Memorial in Dar es Salaam

Following the investigation, an indictment was issued. It charges the following 21 people for various alleged roles in the bombings.[31] 18 of the cases have been settled.

Name Disposition

Bin Laden, OsamaOsama bin Laden Killed in Abbottabad, Pakistan on 000000002011-05-02-0000May 2, 2011

Atef, MuhammadMuhammad Atef Killed in Kabul, Afghanistan on 000000002001-11-14-0000November 14, 2001

Zawahiri, AymanAyman al Zawahiri Fugitive

Adel, SaifSaif al Adel Fugitive

Salim, Mamdouh MahmudMamdouh Mahmud Salim Serving sentence of life imprisonment in the United States[32]

Abdullah, Abdullah AhmedAbdullah Ahmed Abdullah Fugitive

Atwah, Muhsin Musa MatwalliMuhsin Musa Matwalli Atwah Killed in Naghar Kalai, Pakistan on 000000002006-04-12-0000April 12, 2006

Fawwaz, KhalidKhalid al Fawwaz Serving sentence of life imprisonment in the United States[33]

Hage, WadihWadih el Hage Serving sentence of life imprisonment in the United States[34]

Libi, AnasAnas al Libi Died in 2015 while awaiting trial in the United States

Eidarous, IbrahimIbrahim Eidarous Died in 2008 while under house arrest in the United Kingdom

Bari, Adel AbdelAdel Abdel Bari Serving sentence of 25 years imprisonment in the United States[35]

Mohammed, Fazul AbdullahFazul Abdullah Mohammed Killed in Mogadishu, Somalia by Somali government troops on 000000002011-06-08-0000June 8, 2011

Ali, Ahmed Mohammed HamedAhmed Mohammed Hamed Ali Killed in Pakistan in 2010[36]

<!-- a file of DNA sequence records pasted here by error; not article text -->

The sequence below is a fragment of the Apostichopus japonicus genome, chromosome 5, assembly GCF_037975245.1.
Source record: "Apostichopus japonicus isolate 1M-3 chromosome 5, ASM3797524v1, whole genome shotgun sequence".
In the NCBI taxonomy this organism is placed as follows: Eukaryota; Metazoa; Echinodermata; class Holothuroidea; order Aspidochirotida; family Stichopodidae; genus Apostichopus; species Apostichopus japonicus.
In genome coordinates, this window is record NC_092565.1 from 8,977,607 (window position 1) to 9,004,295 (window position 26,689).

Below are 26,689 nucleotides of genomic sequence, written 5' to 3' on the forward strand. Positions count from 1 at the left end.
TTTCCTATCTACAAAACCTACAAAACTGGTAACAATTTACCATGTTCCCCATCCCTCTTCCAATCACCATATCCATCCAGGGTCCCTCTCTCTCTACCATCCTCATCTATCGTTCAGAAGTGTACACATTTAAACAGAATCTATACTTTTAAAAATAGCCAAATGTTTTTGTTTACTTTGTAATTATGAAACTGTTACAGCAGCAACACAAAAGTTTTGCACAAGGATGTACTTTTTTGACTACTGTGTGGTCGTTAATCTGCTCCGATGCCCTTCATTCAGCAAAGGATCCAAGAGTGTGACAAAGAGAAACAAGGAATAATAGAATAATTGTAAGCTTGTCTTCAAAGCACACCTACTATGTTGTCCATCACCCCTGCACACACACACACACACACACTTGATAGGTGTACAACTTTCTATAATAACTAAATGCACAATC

Odeh, Mohammed SadeekMohammed Sadeek Odeh Serving sentence of life imprisonment in the United States[37]

Owhali, Mohamed Rashed DaoudMohamed Rashed Daoud al-'Owhali Serving sentence of life imprisonment in the United States[38]

Fadhil, Mustafa MohamedMustafa Mohamed Fadhil Killed in Afghanistan.[39][40][41]

Mohamed, Khalfan KhamisKhalfan Khamis Mohamed Serving sentence of life imprisonment in the United States[42]

Ghailani, Ahmed KhalfanAhmed Khalfan Ghailani Serving sentence of life imprisonment in the United States[43]

Msalam, Fahid Mohammed AllyFahid Mohammed Ally Msalam Killed in Pakistan on 000000002009-01-01-0000January 1, 2009

Swedan, Sheikh Ahmed SalimSheikh Ahmed Salim Swedan Killed in Pakistan on 000000002009-01-01-0000January 1, 2009

See also[edit]

Terrorism in Kenya 1998 World Cup terror plot

Nairobi portal Tanzania portal United States portal Terrorism portal International relations portal 1990s portal

References[edit]